The Sofia S-63-CW features a radiused fingerboard and a thin 48mm (1.8-inch) nut width for a steel-string feel, while retaining the sound of Kremona’s 96 years of handcrafted nylon-string guitar excellence.
The smooth-playing 630mm (24.8-inch) scale and Venetian cutaway makes for easy access to upper frets and a comfortable balance onstage.
The warm-sounding solid Red Cedar top is complemented by the focused tones of Sapele for the back and sides. Equipped with a Fishman preamp and digital tuner, Sofia S-63-CW is ready to add its unique sound to any gig or recording.
Essential FeaturesSoundboard: Solid Red Cedar
Back & Sides: African Sapele
Neck: African Mahogany
Scale Length: 630mm (24.8")
Nut Width: 48mm (1.89")
Body Type: Cutaway Classical
Features: 500mm Radius Fingerboard
Electronics: Fishman Presys Blend
Tuners: Gold machines, Amber buttons
Markers: Frets 5, 7, 12
Nut & Saddle: Bone
Finish: Natural Gloss Top
Warranty: 3 Years
List Price: $999
Extras: Hardshell Case
The Instrument's Family
Nestled within the vast Rodopi Mountains of Southern Bulgaria lies the majestic valley of Orpheus, mythological home to the father of songs and the great poet of antiquity.
It is believed that Stradivari and Amati bought much of their wood from the Rodopi Mountains. Part of the secret of Kremona Guitars’ sound lies in the acoustic characteristics of the Spruce and Maple found in these ancient forests.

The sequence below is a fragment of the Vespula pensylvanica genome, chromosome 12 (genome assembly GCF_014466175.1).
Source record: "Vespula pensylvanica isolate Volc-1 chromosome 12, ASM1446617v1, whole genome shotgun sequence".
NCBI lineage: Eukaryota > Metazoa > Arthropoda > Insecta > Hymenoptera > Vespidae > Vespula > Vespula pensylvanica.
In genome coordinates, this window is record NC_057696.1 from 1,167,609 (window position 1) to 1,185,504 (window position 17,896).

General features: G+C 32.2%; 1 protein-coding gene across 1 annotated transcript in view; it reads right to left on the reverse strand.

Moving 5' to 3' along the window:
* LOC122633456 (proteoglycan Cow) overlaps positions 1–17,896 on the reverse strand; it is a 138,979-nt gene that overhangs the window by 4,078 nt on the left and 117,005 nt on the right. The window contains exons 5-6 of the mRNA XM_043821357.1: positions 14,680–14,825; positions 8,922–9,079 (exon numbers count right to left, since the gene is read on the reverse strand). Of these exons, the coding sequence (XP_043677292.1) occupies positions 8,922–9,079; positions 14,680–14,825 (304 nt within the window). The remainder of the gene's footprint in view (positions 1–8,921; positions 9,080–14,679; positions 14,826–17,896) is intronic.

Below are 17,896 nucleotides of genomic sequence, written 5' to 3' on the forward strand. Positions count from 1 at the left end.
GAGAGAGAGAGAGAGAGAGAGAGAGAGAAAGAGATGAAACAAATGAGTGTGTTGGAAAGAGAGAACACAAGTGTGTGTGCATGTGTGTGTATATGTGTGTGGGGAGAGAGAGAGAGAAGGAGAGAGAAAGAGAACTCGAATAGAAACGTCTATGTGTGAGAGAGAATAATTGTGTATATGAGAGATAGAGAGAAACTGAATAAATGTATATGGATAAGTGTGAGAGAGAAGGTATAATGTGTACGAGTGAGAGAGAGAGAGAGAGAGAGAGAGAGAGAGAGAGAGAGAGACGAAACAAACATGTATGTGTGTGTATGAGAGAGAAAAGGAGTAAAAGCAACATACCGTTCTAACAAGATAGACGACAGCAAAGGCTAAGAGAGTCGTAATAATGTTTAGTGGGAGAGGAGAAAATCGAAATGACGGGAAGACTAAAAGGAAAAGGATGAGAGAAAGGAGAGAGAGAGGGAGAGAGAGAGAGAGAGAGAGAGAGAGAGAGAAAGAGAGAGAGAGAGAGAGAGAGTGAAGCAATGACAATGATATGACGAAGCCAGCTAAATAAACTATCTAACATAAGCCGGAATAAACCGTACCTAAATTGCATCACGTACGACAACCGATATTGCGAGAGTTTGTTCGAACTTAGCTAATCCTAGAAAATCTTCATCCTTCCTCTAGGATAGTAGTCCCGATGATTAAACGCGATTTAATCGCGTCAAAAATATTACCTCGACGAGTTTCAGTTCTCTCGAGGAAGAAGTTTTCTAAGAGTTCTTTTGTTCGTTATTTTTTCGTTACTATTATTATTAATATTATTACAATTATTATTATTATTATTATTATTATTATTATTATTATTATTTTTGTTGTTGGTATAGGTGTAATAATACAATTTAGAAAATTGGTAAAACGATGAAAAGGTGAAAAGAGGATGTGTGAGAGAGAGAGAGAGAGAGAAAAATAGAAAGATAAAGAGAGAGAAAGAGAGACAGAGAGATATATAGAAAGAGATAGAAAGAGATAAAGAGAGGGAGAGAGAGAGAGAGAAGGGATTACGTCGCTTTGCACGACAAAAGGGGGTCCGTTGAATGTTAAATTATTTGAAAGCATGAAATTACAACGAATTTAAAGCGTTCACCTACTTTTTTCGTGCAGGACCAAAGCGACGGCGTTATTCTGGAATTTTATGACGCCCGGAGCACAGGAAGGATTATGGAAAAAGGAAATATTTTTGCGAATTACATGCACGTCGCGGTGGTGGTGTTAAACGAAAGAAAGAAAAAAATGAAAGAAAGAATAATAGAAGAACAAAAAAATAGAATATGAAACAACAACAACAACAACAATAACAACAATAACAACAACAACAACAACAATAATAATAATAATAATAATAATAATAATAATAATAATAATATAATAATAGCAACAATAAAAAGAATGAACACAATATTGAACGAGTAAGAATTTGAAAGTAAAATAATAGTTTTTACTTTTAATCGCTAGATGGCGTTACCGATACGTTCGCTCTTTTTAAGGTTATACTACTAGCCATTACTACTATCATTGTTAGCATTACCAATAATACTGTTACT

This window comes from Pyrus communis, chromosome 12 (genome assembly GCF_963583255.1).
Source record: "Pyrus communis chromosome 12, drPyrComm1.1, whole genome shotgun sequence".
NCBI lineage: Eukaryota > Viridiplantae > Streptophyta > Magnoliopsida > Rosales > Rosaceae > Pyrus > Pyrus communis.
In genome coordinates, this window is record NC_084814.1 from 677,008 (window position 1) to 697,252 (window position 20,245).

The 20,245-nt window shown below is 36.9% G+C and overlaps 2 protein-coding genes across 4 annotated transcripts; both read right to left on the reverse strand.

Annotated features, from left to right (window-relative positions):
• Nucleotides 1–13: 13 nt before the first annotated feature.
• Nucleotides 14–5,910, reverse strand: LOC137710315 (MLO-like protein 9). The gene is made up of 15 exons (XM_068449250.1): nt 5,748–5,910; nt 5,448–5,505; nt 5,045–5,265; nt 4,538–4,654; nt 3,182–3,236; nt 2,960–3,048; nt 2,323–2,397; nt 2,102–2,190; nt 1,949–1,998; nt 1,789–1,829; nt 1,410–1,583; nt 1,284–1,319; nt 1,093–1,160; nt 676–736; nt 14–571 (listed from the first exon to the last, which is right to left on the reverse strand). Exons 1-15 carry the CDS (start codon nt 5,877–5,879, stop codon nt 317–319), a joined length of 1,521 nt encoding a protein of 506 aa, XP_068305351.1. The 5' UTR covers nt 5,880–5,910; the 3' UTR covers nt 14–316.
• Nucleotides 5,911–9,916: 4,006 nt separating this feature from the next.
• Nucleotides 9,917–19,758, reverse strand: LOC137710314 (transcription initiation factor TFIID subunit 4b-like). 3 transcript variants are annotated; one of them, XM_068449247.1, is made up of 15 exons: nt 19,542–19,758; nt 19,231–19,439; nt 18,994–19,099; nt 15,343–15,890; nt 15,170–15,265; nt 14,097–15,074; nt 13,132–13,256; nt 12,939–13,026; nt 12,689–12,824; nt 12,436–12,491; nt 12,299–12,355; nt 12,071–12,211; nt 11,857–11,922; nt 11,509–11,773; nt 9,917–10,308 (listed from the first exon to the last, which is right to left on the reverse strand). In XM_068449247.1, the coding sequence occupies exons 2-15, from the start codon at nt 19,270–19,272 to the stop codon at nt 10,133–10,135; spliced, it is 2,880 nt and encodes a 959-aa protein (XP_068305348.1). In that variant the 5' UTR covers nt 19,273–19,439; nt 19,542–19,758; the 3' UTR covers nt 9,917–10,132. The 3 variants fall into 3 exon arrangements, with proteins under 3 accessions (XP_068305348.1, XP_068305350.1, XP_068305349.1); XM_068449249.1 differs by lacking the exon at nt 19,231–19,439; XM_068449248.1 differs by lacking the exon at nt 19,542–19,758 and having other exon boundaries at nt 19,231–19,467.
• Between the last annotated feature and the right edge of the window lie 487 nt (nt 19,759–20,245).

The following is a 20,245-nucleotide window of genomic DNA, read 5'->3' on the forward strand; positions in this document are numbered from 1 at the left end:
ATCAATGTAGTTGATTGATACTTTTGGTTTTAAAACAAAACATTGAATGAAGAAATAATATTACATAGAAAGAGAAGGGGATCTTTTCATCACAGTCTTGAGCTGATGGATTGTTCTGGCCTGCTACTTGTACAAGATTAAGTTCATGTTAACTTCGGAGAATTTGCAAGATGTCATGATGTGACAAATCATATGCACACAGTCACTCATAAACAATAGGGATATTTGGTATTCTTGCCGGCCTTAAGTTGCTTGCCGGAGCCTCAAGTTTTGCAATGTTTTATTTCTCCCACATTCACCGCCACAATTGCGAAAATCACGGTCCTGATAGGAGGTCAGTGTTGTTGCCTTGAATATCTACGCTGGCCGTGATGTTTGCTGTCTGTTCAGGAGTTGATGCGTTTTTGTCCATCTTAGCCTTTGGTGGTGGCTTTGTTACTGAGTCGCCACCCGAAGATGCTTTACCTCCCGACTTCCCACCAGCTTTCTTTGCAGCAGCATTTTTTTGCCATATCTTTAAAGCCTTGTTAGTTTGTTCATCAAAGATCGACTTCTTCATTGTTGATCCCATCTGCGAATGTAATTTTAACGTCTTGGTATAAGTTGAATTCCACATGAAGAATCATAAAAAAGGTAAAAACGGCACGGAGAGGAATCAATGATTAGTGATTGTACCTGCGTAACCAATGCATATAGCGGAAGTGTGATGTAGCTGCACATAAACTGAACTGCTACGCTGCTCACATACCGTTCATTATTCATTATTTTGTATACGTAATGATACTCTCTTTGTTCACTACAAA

The history of Kremona Guitars begins early in the 20th Century with a man by the name of Dimitar Georgiev. He began his career as a gunsmith, eventually designing and building machine guns that were mechanical art pieces in their time.
Summoned to fight in World War I, Georgiev decides that his art form produces a horrific tool that hurts men, and turns his back on the craft. While still on the battle fronts of Europe, he begins to find solace in music, playing the mandolin. Constantly forced to repair his war-battered instrument, he develops his skills as a luthier.
Returning home to Bulgaria, he produces his own hand carved instruments: mandolins, violins, and finally guitars. The quality of these prototypes earn him a prestigious apprenticeship in Markneukirchen, Germany.
Finally, in 1924, he opens his shop in Kremona, with the help of his brothers and two German master craftsmen. Always true to the German school of guitar-making, Kremona has over the years worked with select local and imported kiln-dried woods, materials and accessories from the best international suppliers in their efforts to constantly improve the look, feel, and tonal response of their guitars and bowed string instruments.
The rich history of workmanship at the Kremona factory attracts highly skilled and experienced workers. Today the company employs 100 craftsmen and support staff, who proudly deliver a line of quality guitars for student, advanced and master players.